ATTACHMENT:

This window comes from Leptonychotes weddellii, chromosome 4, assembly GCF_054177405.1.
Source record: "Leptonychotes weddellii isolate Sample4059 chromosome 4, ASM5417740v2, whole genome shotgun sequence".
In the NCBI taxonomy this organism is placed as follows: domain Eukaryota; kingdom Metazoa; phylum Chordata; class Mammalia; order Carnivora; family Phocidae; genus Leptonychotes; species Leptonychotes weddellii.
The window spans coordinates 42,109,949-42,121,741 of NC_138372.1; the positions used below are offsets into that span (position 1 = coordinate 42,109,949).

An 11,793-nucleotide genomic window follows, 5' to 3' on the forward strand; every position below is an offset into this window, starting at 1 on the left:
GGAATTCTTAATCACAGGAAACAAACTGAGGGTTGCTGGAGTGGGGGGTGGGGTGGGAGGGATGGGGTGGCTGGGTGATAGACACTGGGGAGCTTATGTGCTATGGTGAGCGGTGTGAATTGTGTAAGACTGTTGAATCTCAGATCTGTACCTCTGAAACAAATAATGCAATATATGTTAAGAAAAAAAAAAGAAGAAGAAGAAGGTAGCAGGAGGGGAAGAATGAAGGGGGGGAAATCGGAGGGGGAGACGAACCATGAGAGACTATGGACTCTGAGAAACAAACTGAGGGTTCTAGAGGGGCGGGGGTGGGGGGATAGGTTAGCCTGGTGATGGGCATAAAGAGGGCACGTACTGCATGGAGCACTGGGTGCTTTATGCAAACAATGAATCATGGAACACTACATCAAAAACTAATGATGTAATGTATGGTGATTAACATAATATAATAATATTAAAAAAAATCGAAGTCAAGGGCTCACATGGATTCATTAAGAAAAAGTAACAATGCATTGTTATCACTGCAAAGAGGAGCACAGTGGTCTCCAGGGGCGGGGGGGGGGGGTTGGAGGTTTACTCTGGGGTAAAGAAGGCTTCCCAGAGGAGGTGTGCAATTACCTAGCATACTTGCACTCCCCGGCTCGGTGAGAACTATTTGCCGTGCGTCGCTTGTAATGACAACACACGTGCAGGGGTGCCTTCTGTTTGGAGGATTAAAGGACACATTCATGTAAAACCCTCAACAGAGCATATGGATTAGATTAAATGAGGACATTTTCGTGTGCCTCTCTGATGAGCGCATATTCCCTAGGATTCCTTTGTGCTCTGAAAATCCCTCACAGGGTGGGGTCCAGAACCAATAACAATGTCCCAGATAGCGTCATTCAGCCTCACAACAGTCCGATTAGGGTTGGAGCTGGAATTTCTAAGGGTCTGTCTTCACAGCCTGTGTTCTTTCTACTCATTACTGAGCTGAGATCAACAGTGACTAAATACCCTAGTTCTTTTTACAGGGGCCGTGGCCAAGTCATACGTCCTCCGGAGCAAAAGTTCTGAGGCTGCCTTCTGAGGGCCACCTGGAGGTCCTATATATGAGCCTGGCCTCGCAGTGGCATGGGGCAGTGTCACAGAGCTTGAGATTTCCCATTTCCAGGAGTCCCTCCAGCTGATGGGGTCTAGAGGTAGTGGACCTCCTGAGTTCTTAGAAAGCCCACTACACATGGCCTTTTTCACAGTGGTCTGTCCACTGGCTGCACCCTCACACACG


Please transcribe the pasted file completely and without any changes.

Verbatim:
This window comes from Leptonychotes weddellii, chromosome 4, assembly GCF_054177405.1.
Source record: "Leptonychotes weddellii isolate Sample4059 chromosome 4, ASM5417740v2, whole genome shotgun sequence".
In the NCBI taxonomy this organism is placed as follows: domain Eukaryota; kingdom Metazoa; phylum Chordata; class Mammalia; order Carnivora; family Phocidae; genus Leptonychotes; species Leptonychotes weddellii.
The window spans coordinates 42,109,949-42,121,741 of NC_138372.1; the positions used below are offsets into that span (position 1 = coordinate 42,109,949).

An 11,793-nucleotide genomic window follows, 5' to 3' on the forward strand; every position below is an offset into this window, starting at 1 on the left:
GGAATTCTTAATCACAGGAAACAAACTGAGGGTTGCTGGAGTGGGGGGTGGGGTGGGAGGGATGGGGTGGCTGGGTGATAGACACTGGGGAGCTTATGTGCTATGGTGAGCGGTGTGAATTGTGTAAGACTGTTGAATCTCAGATCTGTACCTCTGAAACAAATAATGCAATATATGTTAAGAAAAAAAAAAGAAGAAGAAGAAGGTAGCAGGAGGGGAAGAATGAAGGGGGGGAAATCGGAGGGGGAGACGAACCATGAGAGACTATGGACTCTGAGAAACAAACTGAGGGTTCTAGAGGGGCGGGGGTGGGGGGATAGGTTAGCCTGGTGATGGGCATAAAGAGGGCACGTACTGCATGGAGCACTGGGTGCTTTATGCAAACAATGAATCATGGAACACTACATCAAAAACTAATGATGTAATGTATGGTGATTAACATAATATAATAATATTAAAAAAAATCGAAGTCAAGGGCTCACATGGATTCATTAAGAAAAAGTAACAATGCATTGTTATCACTGCAAAGAGGAGCACAGTGGTCTCCAGGGGCGGGGGGGGGGGGTTGGAGGTTTACTCTGGGGTAAAGAAGGCTTCCCAGAGGAGGTGTGCAATTACCTAGCATACTTGCACTCCCCGGCTCGGTGAGAACTATTTGCCGTGCGTCGCTTGTAATGACAACACACGTGCAGGGGTGCCTTCTGTTTGGAGGATTAAAGGACACATTCATGTAAAACCCTCAACAGAGCATATGGATTAGATTAAATGAGGACATTTTCGTGTGCCTCTCTGATGAGCGCATATTCCCTAGGATTCCTTTGTGCTCTGAAAATCCCTCACAGGGTGGGGTCCAGAACCAATAACAATGTCCCAGATAGCGTCATTCAGCCTCACAACAGTCCGATTAGGGTTGGAGCTGGAATTTCTAAGGGTCTGTCTTCACAGCCTGTGTTCTTTCTACTCATTACTGAGCTGAGATCAACAGTGACTAAATACCCTAGTTCTTTTTACAGGGGCCGTGGCCAAGTCATACGTCCTCCGGAGCAAAAGTTCTGAGGCTGCCTTCTGAGGGCCACCTGGAGGTCCTATATATGAGCCTGGCCTCGCAGTGGCATGGGGCAGTGTCACAGAGCTTGAGATTTCCCATTTCCAGGAGTCCCTCCAGCTGATGGGGTCTAGAGGTAGTGGACCTCCTGAGTTCTTAGAAAGCCCACTACACATGGCCTTTTTCACAGTGGTCTGTCCACTGGCTGCACCCTCACACACG